Single on Phillips, February 1969, B-side of Ebeneezer.
Formed in 1966, The Valentines were a popular Perth band favouring soul and British mod sounds. They had a local hit with Arthur Alexander’s Every Day I Have To Cry (1967, #4 Perth). In 1967 they went to the national finals of Hoadleys’ Battle of the Sounds in Melbourne (The Groop won) and moved there later in the year. They eventually became national teenybopper idols after the success of My Old Man’s A Groovy Old Man. In a similar vein, Nick Nack Paddy Wack followed later in 1969 (#33 Melbourne, #20 Brisbane, #8 Adelaide).
The band featured notable co-lead vocalists: Bon Scott (1946-1980), later famous as AC/DC’s lead singer from 1974, and Vince Lovegrove (1947-2012), journalist, TV presenter, booking agent and film maker.
The Valentines also recorded the Vanda & Young compositions She Said (1967, #24 Perth: see the B-side To Know You Is To Love You) and Peculiar Hole In The Sky (1968: see the A-side, Love Makes Sweet Music).
Reference: Ian McFarlane, Encyclopedia of Australian Rock & Pop (1999), pp.660-661
Dr Marigold’s Prescription, formed in 1967 out of The Followers, released several singles 1968-1975 and two albums but never had a UK hit, although Hello Girl was a hit in South Africa (1974, #1). The line-up was Fred Radley (guitar & vocals), Bill French (bass), Alan French (keyboards) and Dave Morris (drums).
References, further reading: 1. Band member Alan French’s detailed memoir about the band at the Barnsbury Boys website. (It’s spread over a few pages but you’ll have to go to the menu under Personal Histories to find the other pages). 2. Album review and background notes at Radio Vickers blog. 3. Dr Marigold’s Facebook page. 4. Springbok Radio-Radio Orion charts 1969-1989 at South Africa’s Rock Lists. 5. Dr Marigold discographies at 45cat.com and discogs.com. 5. History of Billy Fury’s backing bands at billyfury.com.
Disambigution: These British Rag Dolls are not the American girl-group The Rag Dolls (lead singer Jean Thomas) who recorded with Bob Crewe 1964-65, notably on a couple of answer songs to Four Seasons tracks: Dusty (from Dawn) and Society’s Girl (from Rag Doll). Easy to spot the British Rag Dolls: they have a bloke singing lead. (Record Mirror 6 June 1973 p.8 wrongly places Katie in the US group, just one example of the confusion.)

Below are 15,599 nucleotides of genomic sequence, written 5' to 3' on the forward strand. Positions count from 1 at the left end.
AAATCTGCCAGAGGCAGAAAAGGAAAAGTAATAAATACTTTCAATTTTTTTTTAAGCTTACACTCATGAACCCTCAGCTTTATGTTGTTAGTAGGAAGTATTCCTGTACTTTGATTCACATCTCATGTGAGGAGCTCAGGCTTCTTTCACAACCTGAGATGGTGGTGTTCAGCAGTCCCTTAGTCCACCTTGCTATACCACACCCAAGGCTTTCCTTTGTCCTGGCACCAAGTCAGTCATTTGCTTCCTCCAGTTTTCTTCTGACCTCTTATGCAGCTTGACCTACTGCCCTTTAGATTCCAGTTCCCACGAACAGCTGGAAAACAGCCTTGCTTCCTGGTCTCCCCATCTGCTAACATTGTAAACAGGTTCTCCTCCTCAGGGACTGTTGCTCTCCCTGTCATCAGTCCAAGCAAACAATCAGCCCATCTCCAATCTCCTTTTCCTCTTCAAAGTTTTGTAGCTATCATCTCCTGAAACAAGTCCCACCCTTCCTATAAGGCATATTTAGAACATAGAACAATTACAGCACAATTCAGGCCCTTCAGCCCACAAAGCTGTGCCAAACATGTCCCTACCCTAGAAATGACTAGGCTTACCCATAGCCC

Other examples of groups called The Rag Dolls will appear in search results: here’s one from 2015.
Single on Columbia, March 1968.
Although the Easybeats recorded it earlier (see below) this was the first released version of the song.
London group The Rag Dolls included Ealing singer Katie Kissoon (b.1951, aka Kathy), but sources disagree about whether Kate’s brother Mac Kissoon (b.1943) was also in The Rag Dolls. In mid-70s profiles, the narrative is that while Katie was in The Rag Dolls, Mac was working in clubs and cabaret, before they got together as a successful duo. Still, My Old Man does have a male on lead vocals. See clippings here (1975) and here (1976) and list of conflicting sources below.
The Kissoons’ real surname is Farthing. They are the children of Trinidadian parents who migrated to the UK early in the 60s. Both Katie and Mac Kissoon have had long and successful careers in music, in their own names and in sessions and concerts for other artists.
In the mid-60s Mac and Katie were both in The Marionettes, a quartet that released a number of singles on Decca (produced by Marty Wilde) and Parlophone (1965-66). Around this time Katie also recorded as Peanut and later under her own name.